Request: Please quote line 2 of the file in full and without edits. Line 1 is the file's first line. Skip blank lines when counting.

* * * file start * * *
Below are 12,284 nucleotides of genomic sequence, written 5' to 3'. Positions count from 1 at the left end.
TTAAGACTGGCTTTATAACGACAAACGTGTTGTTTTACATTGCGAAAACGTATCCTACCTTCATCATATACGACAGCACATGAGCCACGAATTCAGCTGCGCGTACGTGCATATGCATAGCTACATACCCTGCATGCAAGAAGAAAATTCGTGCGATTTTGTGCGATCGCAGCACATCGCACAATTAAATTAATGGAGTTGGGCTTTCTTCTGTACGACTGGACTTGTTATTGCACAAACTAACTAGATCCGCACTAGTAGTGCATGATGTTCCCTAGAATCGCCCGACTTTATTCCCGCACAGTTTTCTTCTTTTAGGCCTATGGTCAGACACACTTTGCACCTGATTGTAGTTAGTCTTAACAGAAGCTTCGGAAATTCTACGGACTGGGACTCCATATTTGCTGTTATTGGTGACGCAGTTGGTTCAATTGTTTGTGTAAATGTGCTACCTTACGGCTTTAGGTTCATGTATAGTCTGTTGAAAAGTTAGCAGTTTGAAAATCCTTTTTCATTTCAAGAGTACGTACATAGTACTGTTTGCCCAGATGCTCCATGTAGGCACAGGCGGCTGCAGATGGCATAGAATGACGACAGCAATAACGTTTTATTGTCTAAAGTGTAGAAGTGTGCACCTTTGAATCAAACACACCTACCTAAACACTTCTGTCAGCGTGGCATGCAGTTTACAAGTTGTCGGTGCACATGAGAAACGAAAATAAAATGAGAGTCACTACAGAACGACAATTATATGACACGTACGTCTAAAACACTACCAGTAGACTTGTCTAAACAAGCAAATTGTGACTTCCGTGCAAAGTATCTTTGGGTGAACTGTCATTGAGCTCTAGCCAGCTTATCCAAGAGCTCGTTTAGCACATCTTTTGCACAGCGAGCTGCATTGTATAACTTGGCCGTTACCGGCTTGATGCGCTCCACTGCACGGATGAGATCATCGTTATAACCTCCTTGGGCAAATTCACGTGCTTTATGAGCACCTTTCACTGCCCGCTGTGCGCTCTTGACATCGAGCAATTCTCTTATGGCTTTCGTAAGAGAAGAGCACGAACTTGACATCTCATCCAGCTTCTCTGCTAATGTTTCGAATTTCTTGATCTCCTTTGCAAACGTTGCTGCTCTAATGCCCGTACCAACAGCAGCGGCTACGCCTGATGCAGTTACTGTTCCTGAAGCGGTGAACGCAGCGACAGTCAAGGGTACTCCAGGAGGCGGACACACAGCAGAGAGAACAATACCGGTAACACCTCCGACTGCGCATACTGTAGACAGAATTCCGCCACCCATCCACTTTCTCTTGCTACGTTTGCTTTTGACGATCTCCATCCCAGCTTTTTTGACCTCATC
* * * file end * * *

TTAAGACTGGCTTTATAACGACAAACGTGTTGTTTTACATTGCGAAAACGTATCCTACCTTCATCATATACGACAGCACATGAGCCACGAATTCAGCTGCGCGTACGTGCATATGCATAGCTACATACCCTGCATGCAAGAAGAAAATTCGTGCGATTTTGTGCGATCGCAGCACATCGCACAATTAAATTAATGGAGTTGGGCTTTCTTCTGTACGACTGGACTTGTTATTGCACAAACTAACTAGATCCGCACTAGTAGTGCATGATGTTCCCTAGAATCGCCCGACTTTATTCCCGCACAGTTTTCTTCTTTTAGGCCTATGGTCAGACACACTTTGCACCTGATTGTAGTTAGTCTTAACAGAAGCTTCGGAAATTCTACGGACTGGGACTCCATATTTGCTGTTATTGGTGACGCAGTTGGTTCAATTGTTTGTGTAAATGTGCTACCTTACGGCTTTAGGTTCATGTATAGTCTGTTGAAAAGTTAGCAGTTTGAAAATCCTTTTTCATTTCAAGAGTACGTACATAGTACTGTTTGCCCAGATGCTCCATGTAGGCACAGGCGGCTGCAGATGGCATAGAATGACGACAGCAATAACGTTTTATTGTCTAAAGTGTAGAAGTGTGCACCTTTGAATCAAACACACCTACCTAAACACTTCTGTCAGCGTGGCATGCAGTTTACAAGTTGTCGGTGCACATGAGAAACGAAAATAAAATGAGAGTCACTACAGAACGACAATTATATGACACGTACGTCTAAAACACTACCAGTAGACTTGTCTAAACAAGCAAATTGTGACTTCCGTGCAAAGTATCTTTGGGTGAACTGTCATTGAGCTCTAGCCAGCTTATCCAAGAGCTCGTTTAGCACATCTTTTGCACAGCGAGCTGCATTGTATAACTTGGCCGTTACCGGCTTGATGCGCTCCACTGCACGGATGAGATCATCGTTATAACCTCCTTGGGCAAATTCACGTGCTTTATGAGCACCTTTCACTGCCCGCTGTGCGCTCTTGACATCGAGCAATTCTCTTATGGCTTTCGTAAGAGAAGAGCACGAACTTGACATCTCATCCAGCTTCTCTGCTAATGTTTCGAATTTCTTGATCTCCTTTGCAAACGTTGCTGCTCTAATGCCCGTACCAACAGCAGCGGCTACGCCTGATGCAGTTACTGTTCCTGAAGCGGTGAACGCAGCGACAGTCAAGGGTACTCCAGGAGGCGGACACACAGCAGAGAGAACAATACCGGTAACACCTCCGACTGCGCATACTGTAGACAGAATTCCGCCACCCATCCACTTTCTCTTGCTACGTTTGCTTTTGACGATCTCCATCCCAGCTTTTTTGACCTCATC